Ms. Modir Shanehchi was tried in January 1982 at Evin Prison. Her trial reportedly lasted less than half an hour and she was not given access to her file and had no attorney present.
The defendant told her cellmate that she was charged with “membership in Rah-e Kargar and the Fedaiyan Khalq Organization, and distributing their publications”. Her cellmate notes the unusual character of these charges considering the fact that people belonged to only one political organization.
Evidence of guilt
No evidence or witnesses were presented during the trial. However, the defendant told her cellmate that the prosecutor in charge of her interrogation had made a short appearance in the courtroom and had quietly told the judge that she is “among those who are to be executed”
No information is available on Ms. Modir Shanehchi's defense.
The Islamic Revolutionary Tribunal of Evin sentenced Ms. Modir Shanehchi to death. She was executed by a firing squad at Evin Prison on January 6, 1982. Her cellmate remembers the day of her execution:
“At the time, we were at Evin’s section 240 (which later became Section 4). This section was not far from the execution area and we could hear the firing squad and the finishing shots. On January 6, they came while we were having lunch and called her name. She became pale and got up quickly. She left the cell rapidly wearing her chador [long veil mandatory for female prisoners] and holding the headband to cover her eyes. As if she were in a hurry to leave. Some of us followed her to say goodbye. She turned back and waved at us. Later that night, around 8 or 9 pm, we heard the firing squad.” The location of her interment is not known.
Human rights violations in this case
The legal context
Read about the courts, the judges, and the procedure.
Special courts, known as the Islamic Revolutionary Tribunals, were set up after the February 1979 revolution. Their jurisdiction encompasses a wide array of offences ranging from association with or support of the former regime, promotion of foreign influence, and enmity with the revolution to possession, use or sales of narcotic drugs, murder, and profiteering. In the 1980s, a penal court, presided over by one judge, was created to handle some of the offenses punishable by death, such as theft or adultery. These tribunals’ decisions must be confirmed by a chamber of the Supreme Judicial Council.
Prosecutors and judges are not necessarily jurists. By 1981, the judiciary was purged of judges trained in law schools. They were replaced by seminary graduates and students, as well as by political appointees (an estimated 2000 by 1989). Since by law judges are only required to have a high school diploma and must be faithful to the Islamic Republic’s tenets, new recruits often have little formal training in the law and are chosen because of their political affiliation.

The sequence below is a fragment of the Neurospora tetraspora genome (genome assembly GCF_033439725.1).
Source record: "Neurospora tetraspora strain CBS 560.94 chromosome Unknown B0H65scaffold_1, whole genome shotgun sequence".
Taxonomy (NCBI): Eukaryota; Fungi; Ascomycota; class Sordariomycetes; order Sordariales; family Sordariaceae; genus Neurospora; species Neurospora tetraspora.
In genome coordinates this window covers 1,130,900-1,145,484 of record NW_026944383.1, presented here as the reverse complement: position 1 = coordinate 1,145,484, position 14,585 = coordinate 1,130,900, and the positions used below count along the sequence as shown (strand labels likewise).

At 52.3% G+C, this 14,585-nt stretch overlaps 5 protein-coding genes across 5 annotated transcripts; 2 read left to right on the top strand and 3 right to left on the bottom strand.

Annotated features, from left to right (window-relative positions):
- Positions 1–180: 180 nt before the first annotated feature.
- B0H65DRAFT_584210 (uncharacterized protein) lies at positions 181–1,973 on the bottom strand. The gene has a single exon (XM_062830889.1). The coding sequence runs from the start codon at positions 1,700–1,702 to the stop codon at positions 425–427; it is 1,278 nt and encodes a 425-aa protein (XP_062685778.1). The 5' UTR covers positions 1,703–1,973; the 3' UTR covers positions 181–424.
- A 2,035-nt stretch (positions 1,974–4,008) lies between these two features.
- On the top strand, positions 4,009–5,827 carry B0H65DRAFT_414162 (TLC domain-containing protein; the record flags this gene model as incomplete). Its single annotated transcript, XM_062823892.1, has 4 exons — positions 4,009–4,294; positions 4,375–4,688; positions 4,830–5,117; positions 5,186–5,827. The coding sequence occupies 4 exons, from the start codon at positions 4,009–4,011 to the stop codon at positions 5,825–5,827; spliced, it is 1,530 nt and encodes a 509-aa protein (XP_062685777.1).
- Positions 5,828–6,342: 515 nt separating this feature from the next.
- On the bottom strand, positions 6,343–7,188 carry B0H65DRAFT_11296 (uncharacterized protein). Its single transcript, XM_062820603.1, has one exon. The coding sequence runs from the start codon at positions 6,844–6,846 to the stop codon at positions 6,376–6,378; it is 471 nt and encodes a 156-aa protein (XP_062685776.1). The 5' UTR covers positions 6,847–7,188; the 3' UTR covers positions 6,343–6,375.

The procedures of these ecclesiastical tribunals fail to meet the minimum guarantees for fair trial as established by international human rights instruments and by sha’ria (the Islamic system of law). In addition to executions ordered by revolutionary tribunals, extra-judicial executions are carried out, targeting dissidents and opposition leaders. In some cases, both inside and outside of Iran, these executions have been traced back to Iranian officials. It is, however, not known if in these particular cases trials are held in absentia.
Sources (Among others): Amnesty International, Law and Human Rights in the Islamic Republic of Iran, February 1980; Lawyers' Committee for Human Rights, The Justice System of the Islamic Republic of Iran, 1992; E/CN.4/1989/26 p.14; UNCHR, Resolution 1984/54 , Abolition of Torture - Iran - 1; 28 November 1984; Report on the human rights situation in the Islamic Republic of Iran by the Special Representative of the Commission, Mr. Reynaldo Galindo Pohl, 28 January 1987. Amnesty International, A SHOCKED WORLD WATCHES IN DISBELIEF, VIOLATIONS OF HUMAN RIGHTS, 1987-1990. Memoirs of Ayatollah Khalkhali, religious judge and former head of revolutionary tribunals (2001), and Ayatollah Montazeri, dismissed successor to Ayatollah Khomeini (2001). UNCH, E/CN.4/1994/50, Final report on the situation of human rights in the Islamic Republic of Iran prepared by the Special Representative of the Commission on Human Rights, Mr. Reynaldo Galindo Pohl, pursuant to Commission resolution 1993/62 of 10 March 1993 and Economic and Social Council decision 1993/273. E/CN.4/1994/50, 2 February 1994.
Detentions, interrogations, and trials: 1981-1988
Read about the conditions in which individuals were detained, tried and sentenced.